Arthur Peacocke devoted the first twenty-five years of his career to teaching and research in the field of physical chemistry, specializing in biological macromolecules and making significant contributions to our understanding of the structure of DNA. His principal interest during the past twenty-five years has been in exploring the relation of science to theology. After going up to Oxford, where he was a scholarship student at Exeter College, he worked in the Physical Chemistry Laboratory, with Nobel laureate Sir Cyril Hinshelwood, and earned a D.Phil. in physical biochemistry in 1948. For the next eleven years, he taught at the University of Birmingham and then returned to Oxford as a fellow and tutor at St. Peter's College from 1959 to 1973. In addition to publishing more than 125 papers and three books in his field, he served as editor of Biopolymers, the Biochemical Journal, and a series of monographs on physical biochemistry published by Oxford University Press. While lecturing at Birmingham, Dr. Peacocke also had studied theology, and he was ordained a priest in the Church of England in 1971. He went on to serve as dean, and as a fellow, of Clare College, Cambridge, for eleven years. He became founding director of the Ian Ramsey Centre at St. Cross College, Oxford, in 1985, a position he held until 1988. In 1995, he resumed the directorship of the Centre, which studies issues in the relation of theology to science, to oversee the administration of a grant from the John Templeton Foundation. A founder of the Science and Religion Forum in the United Kingdom, of the corresponding European society (ESSSAT), and of the Society of Ordained Scientists, a new dispersed religious order, he was honorary chaplain of Christ Church Cathedral, Oxford, from 1989 to 1996 and is now an honorary canon. Dr. Peacocke has been awarded the senior degree of D.Sc. as well as a D.D. by Oxford and honorary degrees from Georgetown University and De Pauw University in the United States. He was made a member of the Order of the British Empire by Queen Elizabeth II in 1993. The author of nine books exploring the relationship between science and religion, his most recent studies are From DNA to Dean: Reflections and Explorations of a Priest-Scientist (Canterbury Press, 1996) and God and Science: A Quest for Christian Credibility (SCM Press, 1996).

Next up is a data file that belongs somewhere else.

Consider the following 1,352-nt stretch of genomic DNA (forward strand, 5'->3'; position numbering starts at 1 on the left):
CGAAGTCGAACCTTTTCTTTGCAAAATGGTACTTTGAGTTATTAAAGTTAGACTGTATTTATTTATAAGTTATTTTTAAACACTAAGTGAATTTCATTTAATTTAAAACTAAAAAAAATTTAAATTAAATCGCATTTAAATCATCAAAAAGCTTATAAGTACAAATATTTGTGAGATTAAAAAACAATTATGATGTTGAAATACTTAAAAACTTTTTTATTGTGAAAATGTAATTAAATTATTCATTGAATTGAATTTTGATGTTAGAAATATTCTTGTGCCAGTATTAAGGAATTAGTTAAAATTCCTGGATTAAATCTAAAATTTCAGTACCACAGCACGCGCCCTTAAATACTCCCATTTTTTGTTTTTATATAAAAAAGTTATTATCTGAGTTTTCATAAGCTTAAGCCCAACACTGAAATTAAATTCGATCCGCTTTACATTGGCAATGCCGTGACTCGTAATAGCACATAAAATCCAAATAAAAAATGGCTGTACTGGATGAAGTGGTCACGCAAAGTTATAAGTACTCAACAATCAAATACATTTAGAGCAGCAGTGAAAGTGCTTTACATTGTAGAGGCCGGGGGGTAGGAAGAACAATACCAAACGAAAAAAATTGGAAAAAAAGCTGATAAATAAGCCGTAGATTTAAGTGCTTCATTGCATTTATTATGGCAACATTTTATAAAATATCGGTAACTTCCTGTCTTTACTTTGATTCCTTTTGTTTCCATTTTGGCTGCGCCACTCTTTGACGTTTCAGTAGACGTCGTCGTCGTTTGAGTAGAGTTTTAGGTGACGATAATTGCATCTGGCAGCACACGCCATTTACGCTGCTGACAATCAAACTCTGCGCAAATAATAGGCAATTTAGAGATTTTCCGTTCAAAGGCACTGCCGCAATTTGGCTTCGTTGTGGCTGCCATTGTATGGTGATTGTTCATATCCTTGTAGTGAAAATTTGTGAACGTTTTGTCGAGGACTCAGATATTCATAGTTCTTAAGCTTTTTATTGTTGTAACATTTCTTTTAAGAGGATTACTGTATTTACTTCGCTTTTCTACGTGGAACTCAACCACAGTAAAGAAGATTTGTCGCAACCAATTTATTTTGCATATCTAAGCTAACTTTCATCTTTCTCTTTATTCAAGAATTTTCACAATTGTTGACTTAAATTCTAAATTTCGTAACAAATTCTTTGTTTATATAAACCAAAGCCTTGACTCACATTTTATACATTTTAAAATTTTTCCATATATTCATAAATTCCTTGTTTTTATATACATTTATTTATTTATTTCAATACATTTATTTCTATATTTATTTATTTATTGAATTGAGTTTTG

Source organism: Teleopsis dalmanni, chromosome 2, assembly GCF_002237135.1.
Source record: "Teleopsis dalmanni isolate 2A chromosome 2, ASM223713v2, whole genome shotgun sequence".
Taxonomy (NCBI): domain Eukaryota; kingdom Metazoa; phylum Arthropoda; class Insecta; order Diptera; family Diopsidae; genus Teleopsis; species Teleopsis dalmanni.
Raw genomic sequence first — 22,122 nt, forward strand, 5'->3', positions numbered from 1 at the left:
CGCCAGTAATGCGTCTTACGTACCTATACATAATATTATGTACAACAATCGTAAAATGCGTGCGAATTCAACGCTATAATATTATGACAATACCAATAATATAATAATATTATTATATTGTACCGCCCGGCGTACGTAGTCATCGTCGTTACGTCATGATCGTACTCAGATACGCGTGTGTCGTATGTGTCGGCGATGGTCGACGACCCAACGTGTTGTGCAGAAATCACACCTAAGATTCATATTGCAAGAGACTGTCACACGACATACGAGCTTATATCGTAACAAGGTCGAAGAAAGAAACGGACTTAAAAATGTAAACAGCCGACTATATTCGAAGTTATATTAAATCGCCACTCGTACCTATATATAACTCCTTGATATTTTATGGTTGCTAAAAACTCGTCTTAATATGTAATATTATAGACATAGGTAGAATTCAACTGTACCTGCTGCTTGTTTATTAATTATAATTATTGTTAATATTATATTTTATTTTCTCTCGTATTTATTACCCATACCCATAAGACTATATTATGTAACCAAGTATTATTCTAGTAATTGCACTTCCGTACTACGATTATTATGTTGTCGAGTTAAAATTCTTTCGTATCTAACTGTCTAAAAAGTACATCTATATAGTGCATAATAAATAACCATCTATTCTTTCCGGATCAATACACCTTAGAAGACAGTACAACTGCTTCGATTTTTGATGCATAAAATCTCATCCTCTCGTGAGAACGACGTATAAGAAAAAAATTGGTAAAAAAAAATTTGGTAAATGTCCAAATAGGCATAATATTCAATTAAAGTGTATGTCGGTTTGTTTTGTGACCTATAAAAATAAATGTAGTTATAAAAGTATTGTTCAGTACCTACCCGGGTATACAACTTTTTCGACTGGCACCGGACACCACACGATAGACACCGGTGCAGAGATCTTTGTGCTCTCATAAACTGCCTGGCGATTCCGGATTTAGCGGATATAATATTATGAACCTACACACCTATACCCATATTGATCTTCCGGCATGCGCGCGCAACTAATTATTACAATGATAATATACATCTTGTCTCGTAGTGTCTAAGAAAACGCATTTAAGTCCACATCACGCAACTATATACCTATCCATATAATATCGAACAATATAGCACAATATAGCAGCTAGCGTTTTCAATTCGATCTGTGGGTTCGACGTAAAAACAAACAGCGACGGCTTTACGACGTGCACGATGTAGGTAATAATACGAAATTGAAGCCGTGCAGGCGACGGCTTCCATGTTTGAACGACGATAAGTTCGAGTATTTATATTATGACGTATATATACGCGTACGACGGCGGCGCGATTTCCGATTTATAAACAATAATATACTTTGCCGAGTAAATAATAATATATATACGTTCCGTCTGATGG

One of the world's leading theoretical astrophysicists, Martin J. Rees, England's Astronomer Royal, was for many years the director of Cambridge University's famed Institute of Astronomy. Since 1992 he has been the Royal Society Research Professor at Cambridge and an official fellow at King's College, Cambridge. His contributions to our understanding of the origin and nature of the universe have been exceptionally broad-based. Nearly two decades ago, he showed how the anthropic principle could be used to determine most of the fundamental constants of physics. He has added to our knowledge about the birth of stars and galaxies, demonstrated how deep-space quasars, the highly energetic cores of active galaxies seen through the Hubble Space Telescope, might be powered by massive black holes, and expounded theories that explain the mysterious explosions known as gamma-ray "bursters." A graduate of Cambridge, where he studied at Trinity College, he took an undergraduate degree in mathematics and earned a Ph.D. in theoretical astronomy in 1967. He was a fellow of Jesus College, Cambridge, a research fellow at California Institute of Technology, and a staff member of Cambridge University's Institute of Theoretical Astronomy before becoming a professor of astronomy at the University of Sussex in 1972. He returned to Cambridge the next year as Plumian Professor of Astronomy and Experimental Philosophy, a position from which he resigned in 1991 to devote more time to research and writing. Dr. Rees has lectured around the world and been a visiting professor at Caltech, Harvard, and the Institute for Advanced Study in Princeton, as well as a Regents Visiting Fellow at the Smithsonian Institution. He has served as president of the International Astronomical Union's Commission on High Energy Physics, the Royal Astronomical Society, and the British Association for the Advancement of Science and is currently a trustee of the British Museum. A Fellow of the Royal Society, a Fellow of the Institute of Physics, and a Fellow of the Institute of Mathematics and Its Applications, he is a foreign honorary member of the American Academy of Arts and Sciences, a foreign associate of the U.S. National Academy of Sciences, an officer in the French Ordre des Arts et des Lettres, a foreign member of the American Philosophical Society, the Royal Swedish Academy of Sciences, and the Italian Accademia Nazionale dei Lincei, an honorary fellow of the Indian Academy of Sciences and of Jesus College and Trinity College, Cambridge, an honorary member of the Russian Academy of Sciences and the Norwegian Academy of Science and Letters, and a member of the Accademia Europaea and the Pontifical Academy of Sciences. Dr. Rees was knighted by Queen Elizabeth II in 1992. He has won a dozen major scientific prizes, including, most recently, the Bowser Prize of Philadelphia's Franklin Institute, and holds honorary degrees from seven universities. A member of the editorial boards of a number of leading scientific journals, he has published some 350 research papers and three technical books. His latest volume, Before the Beginning (Addison-Wesley/Helix, 1997), is both an overview of and meditation on what is known and what is merely conjectured about our universe. In it he suggests that the universe we observe may be part of a "multiverse" - "just one element in an infinite ensemble: a cosmic archipelago," a theory that makes it not altogether uncanny luck that the constants in the laws of physics have been finely tuned to allow for our existence.